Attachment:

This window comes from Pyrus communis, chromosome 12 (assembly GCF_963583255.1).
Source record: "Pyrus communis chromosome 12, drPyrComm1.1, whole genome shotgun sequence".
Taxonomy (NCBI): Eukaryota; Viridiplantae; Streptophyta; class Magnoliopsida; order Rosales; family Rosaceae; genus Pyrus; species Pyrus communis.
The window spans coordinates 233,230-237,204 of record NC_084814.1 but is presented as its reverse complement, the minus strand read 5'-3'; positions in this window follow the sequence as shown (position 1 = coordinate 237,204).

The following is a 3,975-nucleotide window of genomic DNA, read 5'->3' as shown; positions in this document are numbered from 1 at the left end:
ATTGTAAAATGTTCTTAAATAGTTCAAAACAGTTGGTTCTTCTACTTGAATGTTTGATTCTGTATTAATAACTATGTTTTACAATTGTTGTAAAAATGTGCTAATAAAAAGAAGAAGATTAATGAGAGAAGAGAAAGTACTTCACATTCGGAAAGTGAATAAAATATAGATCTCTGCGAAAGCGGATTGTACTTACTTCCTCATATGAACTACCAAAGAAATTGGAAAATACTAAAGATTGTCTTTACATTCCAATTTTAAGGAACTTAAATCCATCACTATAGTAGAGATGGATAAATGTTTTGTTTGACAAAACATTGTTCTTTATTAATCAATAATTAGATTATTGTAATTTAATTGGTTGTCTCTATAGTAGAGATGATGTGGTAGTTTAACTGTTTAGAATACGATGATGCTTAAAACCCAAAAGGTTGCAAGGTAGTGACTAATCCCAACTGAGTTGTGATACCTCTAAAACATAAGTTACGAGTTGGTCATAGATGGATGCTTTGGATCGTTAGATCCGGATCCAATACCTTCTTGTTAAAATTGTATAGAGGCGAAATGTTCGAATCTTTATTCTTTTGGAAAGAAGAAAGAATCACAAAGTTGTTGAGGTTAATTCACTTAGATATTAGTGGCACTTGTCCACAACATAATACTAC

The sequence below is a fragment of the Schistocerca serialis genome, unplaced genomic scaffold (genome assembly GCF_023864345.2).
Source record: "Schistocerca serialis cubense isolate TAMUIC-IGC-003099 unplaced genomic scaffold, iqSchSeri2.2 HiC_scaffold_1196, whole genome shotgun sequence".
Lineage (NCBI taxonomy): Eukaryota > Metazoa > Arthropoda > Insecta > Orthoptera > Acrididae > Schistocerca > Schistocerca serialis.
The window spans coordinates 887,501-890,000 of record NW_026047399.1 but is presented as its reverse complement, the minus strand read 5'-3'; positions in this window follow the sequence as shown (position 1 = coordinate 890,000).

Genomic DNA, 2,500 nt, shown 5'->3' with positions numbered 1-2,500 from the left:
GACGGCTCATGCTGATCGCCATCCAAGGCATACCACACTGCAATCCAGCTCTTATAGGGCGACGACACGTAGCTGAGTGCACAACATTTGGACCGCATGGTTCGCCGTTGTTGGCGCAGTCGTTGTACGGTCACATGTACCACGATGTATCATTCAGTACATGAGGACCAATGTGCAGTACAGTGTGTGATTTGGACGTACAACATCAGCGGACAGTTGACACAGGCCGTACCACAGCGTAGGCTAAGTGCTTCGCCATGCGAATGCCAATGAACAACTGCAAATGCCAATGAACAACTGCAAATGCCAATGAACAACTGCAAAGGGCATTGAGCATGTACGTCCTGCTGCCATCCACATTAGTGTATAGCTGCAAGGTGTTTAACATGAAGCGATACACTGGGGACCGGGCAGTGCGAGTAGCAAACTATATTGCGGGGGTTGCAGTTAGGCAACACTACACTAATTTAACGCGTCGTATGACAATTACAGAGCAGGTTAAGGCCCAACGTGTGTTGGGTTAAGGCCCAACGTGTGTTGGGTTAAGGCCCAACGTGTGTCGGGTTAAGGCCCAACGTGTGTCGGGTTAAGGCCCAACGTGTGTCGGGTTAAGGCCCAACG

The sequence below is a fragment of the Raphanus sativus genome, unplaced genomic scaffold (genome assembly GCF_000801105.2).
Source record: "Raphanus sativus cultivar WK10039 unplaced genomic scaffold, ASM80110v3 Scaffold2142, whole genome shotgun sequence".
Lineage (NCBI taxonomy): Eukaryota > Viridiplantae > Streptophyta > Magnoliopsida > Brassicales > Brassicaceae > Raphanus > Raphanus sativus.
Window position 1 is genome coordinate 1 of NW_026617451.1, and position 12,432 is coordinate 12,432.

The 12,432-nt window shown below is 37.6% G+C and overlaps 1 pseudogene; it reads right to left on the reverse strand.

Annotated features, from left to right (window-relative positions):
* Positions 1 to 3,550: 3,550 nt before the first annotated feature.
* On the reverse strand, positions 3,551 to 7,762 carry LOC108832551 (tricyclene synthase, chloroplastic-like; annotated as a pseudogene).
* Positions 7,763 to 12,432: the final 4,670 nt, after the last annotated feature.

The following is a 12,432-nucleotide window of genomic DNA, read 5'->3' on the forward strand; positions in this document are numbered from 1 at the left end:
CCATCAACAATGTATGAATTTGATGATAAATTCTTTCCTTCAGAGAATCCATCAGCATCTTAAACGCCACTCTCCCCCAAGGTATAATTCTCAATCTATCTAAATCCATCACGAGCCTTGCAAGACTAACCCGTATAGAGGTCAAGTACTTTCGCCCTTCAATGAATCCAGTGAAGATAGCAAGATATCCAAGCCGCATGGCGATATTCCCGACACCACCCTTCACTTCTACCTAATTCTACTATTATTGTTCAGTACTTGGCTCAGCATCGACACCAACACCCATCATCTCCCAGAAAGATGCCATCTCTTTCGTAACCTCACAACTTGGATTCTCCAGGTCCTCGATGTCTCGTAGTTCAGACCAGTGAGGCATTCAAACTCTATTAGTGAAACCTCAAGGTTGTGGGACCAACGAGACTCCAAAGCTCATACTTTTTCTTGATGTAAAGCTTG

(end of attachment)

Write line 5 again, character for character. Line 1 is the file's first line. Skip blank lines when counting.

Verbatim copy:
The following is a 3,975-nucleotide window of genomic DNA, read 5'->3' as shown; positions in this document are numbered from 1 at the left end: